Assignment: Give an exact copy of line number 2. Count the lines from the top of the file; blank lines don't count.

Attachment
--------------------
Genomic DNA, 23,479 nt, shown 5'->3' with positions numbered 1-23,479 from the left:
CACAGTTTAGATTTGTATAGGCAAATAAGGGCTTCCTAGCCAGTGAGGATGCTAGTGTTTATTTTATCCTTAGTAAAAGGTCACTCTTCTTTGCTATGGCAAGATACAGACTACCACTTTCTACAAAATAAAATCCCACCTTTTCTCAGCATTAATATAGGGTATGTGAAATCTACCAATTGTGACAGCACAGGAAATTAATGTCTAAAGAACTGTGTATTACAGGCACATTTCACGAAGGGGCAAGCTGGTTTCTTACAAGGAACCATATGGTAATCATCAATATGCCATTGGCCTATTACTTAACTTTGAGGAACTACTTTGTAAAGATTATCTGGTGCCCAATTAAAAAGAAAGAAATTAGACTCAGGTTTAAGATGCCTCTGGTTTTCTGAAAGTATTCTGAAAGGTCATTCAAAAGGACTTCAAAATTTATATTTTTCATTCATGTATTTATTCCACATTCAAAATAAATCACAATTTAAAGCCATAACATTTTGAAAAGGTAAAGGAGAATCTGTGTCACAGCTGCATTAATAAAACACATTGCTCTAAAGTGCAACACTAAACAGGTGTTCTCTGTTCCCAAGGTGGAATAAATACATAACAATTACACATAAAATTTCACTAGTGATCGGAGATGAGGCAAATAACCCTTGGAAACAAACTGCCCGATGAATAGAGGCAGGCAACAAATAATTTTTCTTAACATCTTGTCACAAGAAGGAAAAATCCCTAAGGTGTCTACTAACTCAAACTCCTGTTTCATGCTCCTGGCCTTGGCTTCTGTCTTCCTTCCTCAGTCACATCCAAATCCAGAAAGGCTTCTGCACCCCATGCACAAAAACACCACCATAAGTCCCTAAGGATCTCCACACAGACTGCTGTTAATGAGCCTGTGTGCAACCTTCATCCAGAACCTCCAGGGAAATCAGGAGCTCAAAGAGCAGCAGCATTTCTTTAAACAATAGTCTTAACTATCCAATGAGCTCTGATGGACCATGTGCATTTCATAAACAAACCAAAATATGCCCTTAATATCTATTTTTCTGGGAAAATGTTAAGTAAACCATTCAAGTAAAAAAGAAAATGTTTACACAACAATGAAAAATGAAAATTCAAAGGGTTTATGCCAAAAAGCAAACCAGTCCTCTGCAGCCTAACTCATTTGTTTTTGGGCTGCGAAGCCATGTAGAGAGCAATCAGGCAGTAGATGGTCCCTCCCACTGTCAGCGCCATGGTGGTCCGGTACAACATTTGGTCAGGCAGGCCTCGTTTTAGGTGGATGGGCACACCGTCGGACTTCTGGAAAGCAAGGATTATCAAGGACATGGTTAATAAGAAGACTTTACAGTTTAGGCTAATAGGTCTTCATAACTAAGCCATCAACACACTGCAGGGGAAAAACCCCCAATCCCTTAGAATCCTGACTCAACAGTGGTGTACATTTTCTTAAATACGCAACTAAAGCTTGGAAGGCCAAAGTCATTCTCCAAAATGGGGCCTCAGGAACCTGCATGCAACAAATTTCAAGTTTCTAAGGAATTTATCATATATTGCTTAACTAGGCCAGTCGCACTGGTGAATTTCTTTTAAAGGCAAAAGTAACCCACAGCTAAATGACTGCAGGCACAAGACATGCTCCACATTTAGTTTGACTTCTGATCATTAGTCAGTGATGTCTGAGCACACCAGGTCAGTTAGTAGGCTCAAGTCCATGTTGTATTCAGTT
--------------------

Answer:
CACAGTTTAGATTTGTATAGGCAAATAAGGGCTTCCTAGCCAGTGAGGATGCTAGTGTTTATTTTATCCTTAGTAAAAGGTCACTCTTCTTTGCTATGGCAAGATACAGACTACCACTTTCTACAAAATAAAATCCCACCTTTTCTCAGCATTAATATAGGGTATGTGAAATCTACCAATTGTGACAGCACAGGAAATTAATGTCTAAAGAACTGTGTATTACAGGCACATTTCACGAAGGGGCAAGCTGGTTTCTTACAAGGAACCATATGGTAATCATCAATATGCCATTGGCCTATTACTTAACTTTGAGGAACTACTTTGTAAAGATTATCTGGTGCCCAATTAAAAAGAAAGAAATTAGACTCAGGTTTAAGATGCCTCTGGTTTTCTGAAAGTATTCTGAAAGGTCATTCAAAAGGACTTCAAAATTTATATTTTTCATTCATGTATTTATTCCACATTCAAAATAAATCACAATTTAAAGCCATAACATTTTGAAAAGGTAAAGGAGAATCTGTGTCACAGCTGCATTAATAAAACACATTGCTCTAAAGTGCAACACTAAACAGGTGTTCTCTGTTCCCAAGGTGGAATAAATACATAACAATTACACATAAAATTTCACTAGTGATCGGAGATGAGGCAAATAACCCTTGGAAACAAACTGCCCGATGAATAGAGGCAGGCAACAAATAATTTTTCTTAACATCTTGTCACAAGAAGGAAAAATCCCTAAGGTGTCTACTAACTCAAACTCCTGTTTCATGCTCCTGGCCTTGGCTTCTGTCTTCCTTCCTCAGTCACATCCAAATCCAGAAAGGCTTCTGCACCCCATGCACAAAAACACCACCATAAGTCCCTAAGGATCTCCACACAGACTGCTGTTAATGAGCCTGTGTGCAACCTTCATCCAGAACCTCCAGGGAAATCAGGAGCTCAAAGAGCAGCAGCATTTCTTTAAACAATAGTCTTAACTATCCAATGAGCTCTGATGGACCATGTGCATTTCATAAACAAACCAAAATATGCCCTTAATATCTATTTTTCTGGGAAAATGTTAAGTAAACCATTCAAGTAAAAAAGAAAATGTTTACACAACAATGAAAAATGAAAATTCAAAGGGTTTATGCCAAAAAGCAAACCAGTCCTCTGCAGCCTAACTCATTTGTTTTTGGGCTGCGAAGCCATGTAGAGAGCAATCAGGCAGTAGATGGTCCCTCCCACTGTCAGCGCCATGGTGGTCCGGTACAACATTTGGTCAGGCAGGCCTCGTTTTAGGTGGATGGGCACACCGTCGGACTTCTGGAAAGCAAGGATTATCAAGGACATGGTTAATAAGAAGACTTTACAGTTTAGGCTAATAGGTCTTCATAACTAAGCCATCAACACACTGCAGGGGAAAAACCCCCAATCCCTTAGAATCCTGACTCAACAGTGGTGTACATTTTCTTAAATACGCAACTAAAGCTTGGAAGGCCAAAGTCATTCTCCAAAATGGGGCCTCAGGAACCTGCATGCAACAAATTTCAAGTTTCTAAGGAATTTATCATATATTGCTTAACTAGGCCAGTCGCACTGGTGAATTTCTTTTAAAGGCAAAAGTAACCCACAGCTAAATGACTGCAGGCACAAGACATGCTCCACATTTAGTTTGACTTCTGATCATTAGTCAGTGATGTCTGAGCACACCAGGTCAGTTAGTAGGCTCAAGTCCATGTTGTATTCAGTT